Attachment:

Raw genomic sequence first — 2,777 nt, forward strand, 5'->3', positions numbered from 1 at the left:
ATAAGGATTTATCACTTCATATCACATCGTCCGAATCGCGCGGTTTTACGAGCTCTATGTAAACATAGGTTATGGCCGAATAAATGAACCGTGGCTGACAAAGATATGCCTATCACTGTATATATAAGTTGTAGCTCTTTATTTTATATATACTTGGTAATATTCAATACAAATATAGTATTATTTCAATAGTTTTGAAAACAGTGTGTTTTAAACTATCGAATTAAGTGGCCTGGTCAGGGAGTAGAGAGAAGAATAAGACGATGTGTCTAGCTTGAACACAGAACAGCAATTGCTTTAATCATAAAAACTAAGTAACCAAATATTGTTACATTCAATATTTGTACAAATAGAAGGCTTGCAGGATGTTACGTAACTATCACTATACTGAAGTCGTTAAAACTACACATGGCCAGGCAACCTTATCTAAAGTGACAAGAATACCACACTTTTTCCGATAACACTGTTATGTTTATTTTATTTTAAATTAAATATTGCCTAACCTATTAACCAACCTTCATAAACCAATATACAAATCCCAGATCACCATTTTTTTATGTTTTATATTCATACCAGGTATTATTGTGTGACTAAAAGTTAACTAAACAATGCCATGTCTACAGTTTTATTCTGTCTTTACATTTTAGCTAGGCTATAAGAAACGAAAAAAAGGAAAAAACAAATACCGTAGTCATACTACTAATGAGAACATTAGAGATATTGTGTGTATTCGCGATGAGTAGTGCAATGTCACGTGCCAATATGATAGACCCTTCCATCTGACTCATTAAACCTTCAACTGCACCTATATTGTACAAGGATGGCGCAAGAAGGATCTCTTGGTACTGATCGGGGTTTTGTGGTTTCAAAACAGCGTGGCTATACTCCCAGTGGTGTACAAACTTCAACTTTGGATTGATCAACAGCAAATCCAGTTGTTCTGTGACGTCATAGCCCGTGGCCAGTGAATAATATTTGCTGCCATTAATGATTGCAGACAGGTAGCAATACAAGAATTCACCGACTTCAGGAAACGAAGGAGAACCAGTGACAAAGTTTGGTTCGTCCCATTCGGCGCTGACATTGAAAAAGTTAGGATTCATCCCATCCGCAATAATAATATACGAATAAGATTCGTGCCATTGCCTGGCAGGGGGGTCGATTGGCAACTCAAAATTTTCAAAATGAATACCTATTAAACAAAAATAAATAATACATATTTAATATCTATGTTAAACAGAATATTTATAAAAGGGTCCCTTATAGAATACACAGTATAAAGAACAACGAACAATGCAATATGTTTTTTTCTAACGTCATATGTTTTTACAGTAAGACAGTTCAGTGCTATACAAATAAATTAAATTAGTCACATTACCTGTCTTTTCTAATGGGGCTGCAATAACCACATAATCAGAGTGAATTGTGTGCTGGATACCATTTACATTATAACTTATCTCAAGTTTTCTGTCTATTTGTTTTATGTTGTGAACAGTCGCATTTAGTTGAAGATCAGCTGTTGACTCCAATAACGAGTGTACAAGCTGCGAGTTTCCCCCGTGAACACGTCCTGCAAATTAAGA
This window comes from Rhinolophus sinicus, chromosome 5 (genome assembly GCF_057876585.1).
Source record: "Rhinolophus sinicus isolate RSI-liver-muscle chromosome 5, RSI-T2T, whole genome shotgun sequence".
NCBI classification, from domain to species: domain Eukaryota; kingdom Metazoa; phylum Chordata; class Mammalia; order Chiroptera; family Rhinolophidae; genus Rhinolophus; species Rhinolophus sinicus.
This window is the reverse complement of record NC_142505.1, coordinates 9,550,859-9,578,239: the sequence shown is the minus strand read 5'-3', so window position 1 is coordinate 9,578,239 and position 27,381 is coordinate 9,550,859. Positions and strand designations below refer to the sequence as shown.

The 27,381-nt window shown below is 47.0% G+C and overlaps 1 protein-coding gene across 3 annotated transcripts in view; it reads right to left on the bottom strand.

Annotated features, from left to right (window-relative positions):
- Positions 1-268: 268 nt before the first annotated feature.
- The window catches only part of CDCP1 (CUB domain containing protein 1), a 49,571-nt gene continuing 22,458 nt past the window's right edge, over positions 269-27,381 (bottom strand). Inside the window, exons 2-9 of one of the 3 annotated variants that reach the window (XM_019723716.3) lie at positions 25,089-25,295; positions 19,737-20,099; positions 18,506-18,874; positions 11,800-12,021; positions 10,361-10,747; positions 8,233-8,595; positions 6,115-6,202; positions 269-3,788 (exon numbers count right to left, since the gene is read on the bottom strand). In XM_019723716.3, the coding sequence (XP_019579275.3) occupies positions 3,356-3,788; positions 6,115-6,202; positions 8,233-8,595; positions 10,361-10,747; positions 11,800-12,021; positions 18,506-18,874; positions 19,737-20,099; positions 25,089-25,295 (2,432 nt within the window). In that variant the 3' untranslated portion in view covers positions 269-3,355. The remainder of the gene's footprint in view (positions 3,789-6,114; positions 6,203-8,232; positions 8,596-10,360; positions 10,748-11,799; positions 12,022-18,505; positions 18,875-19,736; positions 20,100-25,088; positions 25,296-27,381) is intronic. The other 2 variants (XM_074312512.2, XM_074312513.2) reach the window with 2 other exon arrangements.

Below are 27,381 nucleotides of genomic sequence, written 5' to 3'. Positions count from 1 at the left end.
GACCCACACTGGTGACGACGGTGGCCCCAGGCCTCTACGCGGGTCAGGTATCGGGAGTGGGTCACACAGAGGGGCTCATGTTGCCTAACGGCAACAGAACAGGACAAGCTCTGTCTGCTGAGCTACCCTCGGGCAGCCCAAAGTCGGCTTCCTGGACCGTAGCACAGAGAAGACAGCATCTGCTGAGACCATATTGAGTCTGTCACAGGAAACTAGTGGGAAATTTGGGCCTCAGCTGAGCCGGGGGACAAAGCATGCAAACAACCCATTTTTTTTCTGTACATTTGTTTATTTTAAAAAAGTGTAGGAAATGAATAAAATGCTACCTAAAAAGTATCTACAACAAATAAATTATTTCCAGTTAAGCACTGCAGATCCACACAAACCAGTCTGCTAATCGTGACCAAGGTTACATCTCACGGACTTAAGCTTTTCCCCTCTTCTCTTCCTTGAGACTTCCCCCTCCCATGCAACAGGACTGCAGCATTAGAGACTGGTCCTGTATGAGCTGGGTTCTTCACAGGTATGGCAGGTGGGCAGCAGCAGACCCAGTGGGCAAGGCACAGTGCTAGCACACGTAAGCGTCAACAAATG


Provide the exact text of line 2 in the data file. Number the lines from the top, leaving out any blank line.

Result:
ATAAGGATTTATCACTTCATATCACATCGTCCGAATCGCGCGGTTTTACGAGCTCTATGTAAACATAGGTTATGGCCGAATAAATGAACCGTGGCTGACAAAGATATGCCTATCACTGTATATATAAGTTGTAGCTCTTTATTTTATATATACTTGGTAATATTCAATACAAATATAGTATTATTTCAATAGTTTTGAAAACAGTGTGTTTTAAACTATCGAATTAAGTGGCCTGGTCAGGGAGTAGAGAGAAGAATAAGACGATGTGTCTAGCTTGAACACAGAACAGCAATTGCTTTAATCATAAAAACTAAGTAACCAAATATTGTTACATTCAATATTTGTACAAATAGAAGGCTTGCAGGATGTTACGTAACTATCACTATACTGAAGTCGTTAAAACTACACATGGCCAGGCAACCTTATCTAAAGTGACAAGAATACCACACTTTTTCCGATAACACTGTTATGTTTATTTTATTTTAAATTAAATATTGCCTAACCTATTAACCAACCTTCATAAACCAATATACAAATCCCAGATCACCATTTTTTTATGTTTTATATTCATACCAGGTATTATTGTGTGACTAAAAGTTAACTAAACAATGCCATGTCTACAGTTTTATTCTGTCTTTACATTTTAGCTAGGCTATAAGAAACGAAAAAAAGGAAAAAACAAATACCGTAGTCATACTACTAATGAGAACATTAGAGATATTGTGTGTATTCGCGATGAGTAGTGCAATGTCACGTGCCAATATGATAGACCCTTCCATCTGACTCATTAAACCTTCAACTGCACCTATATTGTACAAGGATGGCGCAAGAAGGATCTCTTGGTACTGATCGGGGTTTTGTGGTTTCAAAACAGCGTGGCTATACTCCCAGTGGTGTACAAACTTCAACTTTGGATTGATCAACAGCAAATCCAGTTGTTCTGTGACGTCATAGCCCGTGGCCAGTGAATAATATTTGCTGCCATTAATGATTGCAGACAGGTAGCAATACAAGAATTCACCGACTTCAGGAAACGAAGGAGAACCAGTGACAAAGTTTGGTTCGTCCCATTCGGCGCTGACATTGAAAAAGTTAGGATTCATCCCATCCGCAATAATAATATACGAATAAGATTCGTGCCATTGCCTGGCAGGGGGGTCGATTGGCAACTCAAAATTTTCAAAATGAATACCTATTAAACAAAAATAAATAATACATATTTAATATCTATGTTAAACAGAATATTTATAAAAGGGTCCCTTATAGAATACACAGTATAAAGAACAACGAACAATGCAATATGTTTTTTTCTAACGTCATATGTTTTTACAGTAAGACAGTTCAGTGCTATACAAATAAATTAAATTAGTCACATTACCTGTCTTTTCTAATGGGGCTGCAATAACCACATAATCAGAGTGAATTGTGTGCTGGATACCATTTACATTATAACTTATCTCAAGTTTTCTGTCTATTTGTTTTATGTTGTGAACAGTCGCATTTAGTTGAAGATCAGCTGTTGACTCCAATAACGAGTGTACAAGCTGCGAGTTTCCCCCGTGAACACGTCCTGCAAATTAAGA